If you have ever watched Gretchen Carlson and co-hosts on Fox and Friends, a flagship morning show, you will have witnessed a woman who played the part of what the news network believes was first and foremost about the attractiveness and sex appeal of its on-air female talent. She played the role of the archetypal blonde female on a couch sitting between two men struggling to understand the modern world. Ms. Carlson’s act was not very convincing. It is important to note that she was valedictorian of her high school class. She graduated with honors from Stanford University and studied at Oxford University. She also worked for CBS News as a correspondent before joining Fox in 2005.
Ms. Carlson recently filed a sexual harassment and retaliation lawsuit against Fox News CEO and Chairman Roger Ailes. The suit is claiming that, “Ailes has unlawfully retaliated against Carlson and sabotaged her career because she refused his sexual advances and complained about severe and pervasive sexual harassment.” Ms. Carlson has charged that Mr. Ailes ogled her in his office by asking her to turn around to view her backside; called her “sexy” and frequently made sexually charged comments about her physical appearance; and demanded sex. When Ms. Carlson met with Ailes last fall to discuss her concerns about the ill treatment, Mr. Ailes told her: “I think you and I should have had a sexual relationship a long time ago and then you’d be good and better and I’d be good and better.” When Ms. Carlson refused Ailes’ advances, he retaliated against her by reducing her salary, curtailing her on air appearances and, ultimately, declining to renew her contract last month.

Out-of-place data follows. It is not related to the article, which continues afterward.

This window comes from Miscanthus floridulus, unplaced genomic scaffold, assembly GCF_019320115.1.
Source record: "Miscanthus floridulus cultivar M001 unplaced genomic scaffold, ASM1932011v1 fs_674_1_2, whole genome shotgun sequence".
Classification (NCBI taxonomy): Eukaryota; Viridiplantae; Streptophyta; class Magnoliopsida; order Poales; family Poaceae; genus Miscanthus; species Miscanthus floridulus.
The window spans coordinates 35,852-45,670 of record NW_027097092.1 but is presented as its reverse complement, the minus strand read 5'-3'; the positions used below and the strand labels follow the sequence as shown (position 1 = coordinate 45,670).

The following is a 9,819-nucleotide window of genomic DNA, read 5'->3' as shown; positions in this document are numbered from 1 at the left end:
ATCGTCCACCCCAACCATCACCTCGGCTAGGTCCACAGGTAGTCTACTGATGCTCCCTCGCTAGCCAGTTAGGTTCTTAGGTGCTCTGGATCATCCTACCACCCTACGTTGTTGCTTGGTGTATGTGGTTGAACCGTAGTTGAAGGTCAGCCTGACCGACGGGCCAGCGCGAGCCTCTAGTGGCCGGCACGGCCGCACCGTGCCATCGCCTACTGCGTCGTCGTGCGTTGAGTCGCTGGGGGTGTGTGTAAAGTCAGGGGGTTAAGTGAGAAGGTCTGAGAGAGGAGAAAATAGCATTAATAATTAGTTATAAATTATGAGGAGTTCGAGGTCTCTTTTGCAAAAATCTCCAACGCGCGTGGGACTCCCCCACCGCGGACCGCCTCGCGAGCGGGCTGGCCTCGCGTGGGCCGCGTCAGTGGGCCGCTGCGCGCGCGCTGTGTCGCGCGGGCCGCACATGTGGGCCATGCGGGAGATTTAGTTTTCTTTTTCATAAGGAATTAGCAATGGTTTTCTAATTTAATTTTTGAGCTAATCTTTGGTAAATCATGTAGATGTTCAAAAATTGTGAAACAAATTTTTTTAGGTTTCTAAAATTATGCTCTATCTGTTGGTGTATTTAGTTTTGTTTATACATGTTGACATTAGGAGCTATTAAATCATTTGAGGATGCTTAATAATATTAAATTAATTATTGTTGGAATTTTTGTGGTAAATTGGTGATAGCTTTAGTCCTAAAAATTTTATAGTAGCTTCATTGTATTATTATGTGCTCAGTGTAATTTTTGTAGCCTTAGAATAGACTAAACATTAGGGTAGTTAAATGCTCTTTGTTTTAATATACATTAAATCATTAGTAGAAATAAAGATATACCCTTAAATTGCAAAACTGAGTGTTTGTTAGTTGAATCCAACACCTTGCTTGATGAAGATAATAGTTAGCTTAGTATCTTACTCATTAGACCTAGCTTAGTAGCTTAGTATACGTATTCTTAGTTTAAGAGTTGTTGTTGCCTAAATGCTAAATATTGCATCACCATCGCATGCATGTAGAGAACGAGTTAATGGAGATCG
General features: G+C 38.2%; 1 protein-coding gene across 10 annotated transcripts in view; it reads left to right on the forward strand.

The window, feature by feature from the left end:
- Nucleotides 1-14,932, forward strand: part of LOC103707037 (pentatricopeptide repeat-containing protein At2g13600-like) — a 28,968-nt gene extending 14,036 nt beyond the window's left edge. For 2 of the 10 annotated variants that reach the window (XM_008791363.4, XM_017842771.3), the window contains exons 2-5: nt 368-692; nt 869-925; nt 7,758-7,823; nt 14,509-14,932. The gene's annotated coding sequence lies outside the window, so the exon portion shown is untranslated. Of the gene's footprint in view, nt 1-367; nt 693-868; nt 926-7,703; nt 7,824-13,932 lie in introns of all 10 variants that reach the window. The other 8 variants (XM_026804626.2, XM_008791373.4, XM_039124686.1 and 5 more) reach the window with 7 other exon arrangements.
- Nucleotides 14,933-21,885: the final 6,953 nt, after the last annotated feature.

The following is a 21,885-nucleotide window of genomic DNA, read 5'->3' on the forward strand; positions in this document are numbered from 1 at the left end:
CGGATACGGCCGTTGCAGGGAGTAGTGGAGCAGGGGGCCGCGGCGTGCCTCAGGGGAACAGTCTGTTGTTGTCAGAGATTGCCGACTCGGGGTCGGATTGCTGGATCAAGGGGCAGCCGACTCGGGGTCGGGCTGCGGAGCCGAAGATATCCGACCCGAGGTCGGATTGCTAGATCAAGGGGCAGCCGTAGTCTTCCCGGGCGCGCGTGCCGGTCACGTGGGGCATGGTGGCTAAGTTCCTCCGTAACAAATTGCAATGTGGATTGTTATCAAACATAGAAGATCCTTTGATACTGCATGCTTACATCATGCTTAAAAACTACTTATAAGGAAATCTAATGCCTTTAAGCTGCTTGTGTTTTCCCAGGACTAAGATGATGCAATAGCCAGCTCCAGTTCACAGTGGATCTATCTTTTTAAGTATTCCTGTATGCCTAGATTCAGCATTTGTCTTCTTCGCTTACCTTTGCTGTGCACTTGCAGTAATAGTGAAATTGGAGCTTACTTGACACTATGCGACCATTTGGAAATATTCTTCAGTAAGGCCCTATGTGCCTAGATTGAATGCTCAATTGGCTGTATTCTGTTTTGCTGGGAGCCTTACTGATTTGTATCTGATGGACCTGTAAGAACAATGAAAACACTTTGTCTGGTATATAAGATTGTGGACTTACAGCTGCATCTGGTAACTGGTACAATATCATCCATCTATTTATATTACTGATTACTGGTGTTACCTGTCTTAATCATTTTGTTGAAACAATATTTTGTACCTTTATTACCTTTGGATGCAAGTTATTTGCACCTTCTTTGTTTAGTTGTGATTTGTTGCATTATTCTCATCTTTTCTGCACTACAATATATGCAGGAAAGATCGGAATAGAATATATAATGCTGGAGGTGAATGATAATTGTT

From April to June of this year, Ms. Carlson’s most recent show, “The Real Story with Gretchen Carlson”, was consistently winning its time slot, averaging 1.1 million viewers. It was the 24th-highest rated cable news show in the closely tracked demographic of viewers 25 to 54 years old.